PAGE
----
Level One is for onsite engineers or field veterans who usually hold a field-operation license for special equipment or have worked as inspectors or field engineers. They are specialists. A building owner must hire one or more engineers depending on the number of units in the building. They shall supervise the maintenance contractor and report equipment conditions to the owner in a timely fashion and handle emergency events. They are responsible for taking immediate measures toward passenger safety, such as releasing entrapped passengers from the car or closing entrances to a broken down unit. The owner can also contract such a service from a manufacturer or specialized service provider.      

Level Two: Managers

Level Two is for managers, supervisors, electricians and group leaders working in the building. They are not elevator specialists but are to have sufficient knowledge concerning the structure, operational theory, major components and their functions on elevators and escalators, so they know what to do in the event of an emergency. They shall help supervise the working conditions of the equipment on a daily basis, and report the hazards they see to their manager or to one of the onsite engineers immediately. They are also able to talk to the entrapped passengers to calm them and tell them what to do and what NOT to do.

Level Three: Personnel    

Level Three is for all the others working in the building. They are supposed to have common sense regarding elevator and escalator safety and how to be a safe rider. In addition, they shall be trained how to report to their supervisor or manager upon seeing any equipment issues and know how to use the emergency buttons.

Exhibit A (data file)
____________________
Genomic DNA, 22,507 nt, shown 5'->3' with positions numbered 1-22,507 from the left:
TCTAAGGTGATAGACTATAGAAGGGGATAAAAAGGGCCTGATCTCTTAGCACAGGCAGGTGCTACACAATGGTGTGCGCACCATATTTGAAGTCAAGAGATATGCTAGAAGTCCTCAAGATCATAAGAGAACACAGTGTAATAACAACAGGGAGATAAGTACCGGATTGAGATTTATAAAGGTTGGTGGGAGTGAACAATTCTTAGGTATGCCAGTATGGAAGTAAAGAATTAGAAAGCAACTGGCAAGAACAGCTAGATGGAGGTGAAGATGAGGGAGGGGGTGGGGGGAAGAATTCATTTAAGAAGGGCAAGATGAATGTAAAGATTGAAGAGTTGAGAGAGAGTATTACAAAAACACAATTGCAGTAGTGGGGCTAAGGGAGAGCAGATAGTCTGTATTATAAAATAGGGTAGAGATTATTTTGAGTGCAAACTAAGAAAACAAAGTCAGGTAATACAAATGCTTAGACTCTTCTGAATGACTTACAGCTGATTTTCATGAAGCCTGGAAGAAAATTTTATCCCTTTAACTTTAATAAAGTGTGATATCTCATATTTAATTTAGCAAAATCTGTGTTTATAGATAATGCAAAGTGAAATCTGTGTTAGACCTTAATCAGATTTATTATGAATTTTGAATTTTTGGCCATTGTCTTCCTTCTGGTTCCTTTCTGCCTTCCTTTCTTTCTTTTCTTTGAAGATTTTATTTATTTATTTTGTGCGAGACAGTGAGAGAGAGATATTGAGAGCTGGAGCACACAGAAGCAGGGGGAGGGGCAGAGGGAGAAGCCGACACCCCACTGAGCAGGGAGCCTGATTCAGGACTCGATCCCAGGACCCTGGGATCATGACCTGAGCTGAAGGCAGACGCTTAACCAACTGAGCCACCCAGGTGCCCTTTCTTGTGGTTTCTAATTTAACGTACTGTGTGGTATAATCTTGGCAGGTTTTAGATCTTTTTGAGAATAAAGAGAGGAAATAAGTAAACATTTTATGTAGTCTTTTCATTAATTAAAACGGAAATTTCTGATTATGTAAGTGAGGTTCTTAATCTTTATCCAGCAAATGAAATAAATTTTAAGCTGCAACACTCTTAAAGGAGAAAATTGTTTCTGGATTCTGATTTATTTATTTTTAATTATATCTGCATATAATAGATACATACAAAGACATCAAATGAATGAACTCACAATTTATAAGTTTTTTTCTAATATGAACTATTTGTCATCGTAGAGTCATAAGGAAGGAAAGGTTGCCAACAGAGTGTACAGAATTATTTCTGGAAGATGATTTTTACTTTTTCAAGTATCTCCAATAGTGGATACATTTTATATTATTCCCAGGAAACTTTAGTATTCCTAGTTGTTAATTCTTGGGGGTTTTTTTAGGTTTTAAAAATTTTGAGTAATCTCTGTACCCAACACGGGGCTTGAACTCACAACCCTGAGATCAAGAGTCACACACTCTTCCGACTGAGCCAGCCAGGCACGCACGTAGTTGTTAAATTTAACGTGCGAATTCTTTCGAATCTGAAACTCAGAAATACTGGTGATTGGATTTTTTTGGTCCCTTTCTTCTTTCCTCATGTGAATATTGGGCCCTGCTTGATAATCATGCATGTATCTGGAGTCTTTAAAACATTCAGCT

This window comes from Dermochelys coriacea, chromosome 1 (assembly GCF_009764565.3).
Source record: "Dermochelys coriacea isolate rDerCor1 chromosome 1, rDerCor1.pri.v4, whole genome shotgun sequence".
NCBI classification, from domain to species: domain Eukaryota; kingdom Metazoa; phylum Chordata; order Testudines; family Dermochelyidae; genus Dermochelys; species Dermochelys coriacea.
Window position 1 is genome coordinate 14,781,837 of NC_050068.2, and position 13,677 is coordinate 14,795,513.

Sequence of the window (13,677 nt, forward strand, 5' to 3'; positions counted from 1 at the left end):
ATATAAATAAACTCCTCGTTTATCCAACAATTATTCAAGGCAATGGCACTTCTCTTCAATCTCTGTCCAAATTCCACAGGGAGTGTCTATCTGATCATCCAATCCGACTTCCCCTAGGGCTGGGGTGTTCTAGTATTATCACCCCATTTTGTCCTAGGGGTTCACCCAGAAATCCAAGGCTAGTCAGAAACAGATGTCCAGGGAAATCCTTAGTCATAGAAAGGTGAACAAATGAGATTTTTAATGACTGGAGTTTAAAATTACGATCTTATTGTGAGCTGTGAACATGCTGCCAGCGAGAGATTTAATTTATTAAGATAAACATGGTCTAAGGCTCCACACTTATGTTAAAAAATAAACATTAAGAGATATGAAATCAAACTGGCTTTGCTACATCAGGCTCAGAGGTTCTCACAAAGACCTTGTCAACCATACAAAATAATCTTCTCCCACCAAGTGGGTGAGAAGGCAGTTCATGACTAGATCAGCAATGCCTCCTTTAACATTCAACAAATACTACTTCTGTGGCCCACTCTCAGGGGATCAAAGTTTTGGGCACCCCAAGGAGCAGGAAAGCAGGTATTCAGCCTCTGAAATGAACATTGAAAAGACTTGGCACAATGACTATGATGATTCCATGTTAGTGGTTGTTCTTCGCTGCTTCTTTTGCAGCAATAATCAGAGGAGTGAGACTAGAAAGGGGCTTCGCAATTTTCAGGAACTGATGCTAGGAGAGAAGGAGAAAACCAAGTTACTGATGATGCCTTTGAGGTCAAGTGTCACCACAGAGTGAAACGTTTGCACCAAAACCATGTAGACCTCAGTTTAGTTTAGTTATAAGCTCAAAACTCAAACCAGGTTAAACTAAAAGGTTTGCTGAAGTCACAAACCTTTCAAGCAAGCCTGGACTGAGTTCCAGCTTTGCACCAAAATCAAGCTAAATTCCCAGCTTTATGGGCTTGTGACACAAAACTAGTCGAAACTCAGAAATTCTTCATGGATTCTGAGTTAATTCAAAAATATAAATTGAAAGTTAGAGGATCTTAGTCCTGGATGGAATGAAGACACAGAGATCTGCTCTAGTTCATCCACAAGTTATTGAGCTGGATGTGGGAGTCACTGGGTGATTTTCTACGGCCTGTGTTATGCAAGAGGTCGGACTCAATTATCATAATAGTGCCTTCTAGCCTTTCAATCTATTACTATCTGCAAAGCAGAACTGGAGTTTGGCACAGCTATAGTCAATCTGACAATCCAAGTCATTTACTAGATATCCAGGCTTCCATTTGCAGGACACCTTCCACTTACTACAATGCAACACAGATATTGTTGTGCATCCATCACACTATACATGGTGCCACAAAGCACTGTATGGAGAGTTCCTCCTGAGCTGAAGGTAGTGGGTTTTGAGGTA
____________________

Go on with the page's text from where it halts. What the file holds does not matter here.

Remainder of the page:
To be a safe rider takes work for both adults and kids who use elevators and escalators every day.

To Be a Safe Rider

To be a safe rider takes work for both adults and kids who use elevators and escalators every day. A number of leading manufacturers have been doing this for years with positive effects. Industry media such as China Elevator issue pamphlets about passenger safety from time to time. However, these efforts made by the industry itself still seem to be a drop in a vast ocean compared with the country’s massive population and widespread installations.

Here are some common-sense rules with regards to escalators and elevators. Ladies in skirts or heels should keep off the yellow lines on the step, and mothers should keep a close eye on their children so that they do not stick their fingers or shoes into the moving sides. In the event of being trapped in an elevator, passengers should NOT try to open the door by force to escape, but stay calm and call for help. They should be aware of the fact that standing in the door-opening area is the most dangerous thing to do, because, by doing so, they expose themselves to the risk of being sheared by the moving car. Also, passengers should never try to open a landing door from outside by force or with an unauthorized key while the elevator is not there. By doing so, they will be at the highest risk of falling into the shaft.

The present situation is, sadly, that nine out of 10 passengers are illiterate with regards to riders’ safety. If the safety supervisory authorities take riders’ safety issues into consideration and work out guidelines and effective measures to raise the safety awareness of the public, the prospect would look bright and injury and death rates relating to vertical-transportation equipment would be substantially reduced.

China has a well-developed elevator industry and healthy public media system to help implement this program once it is made available. Media such as newspapers and television programs could carry public-service advertisements regarding riders’ safety. Posters and pamphlets on how to be a safe rider could be used at metro stations for citizens.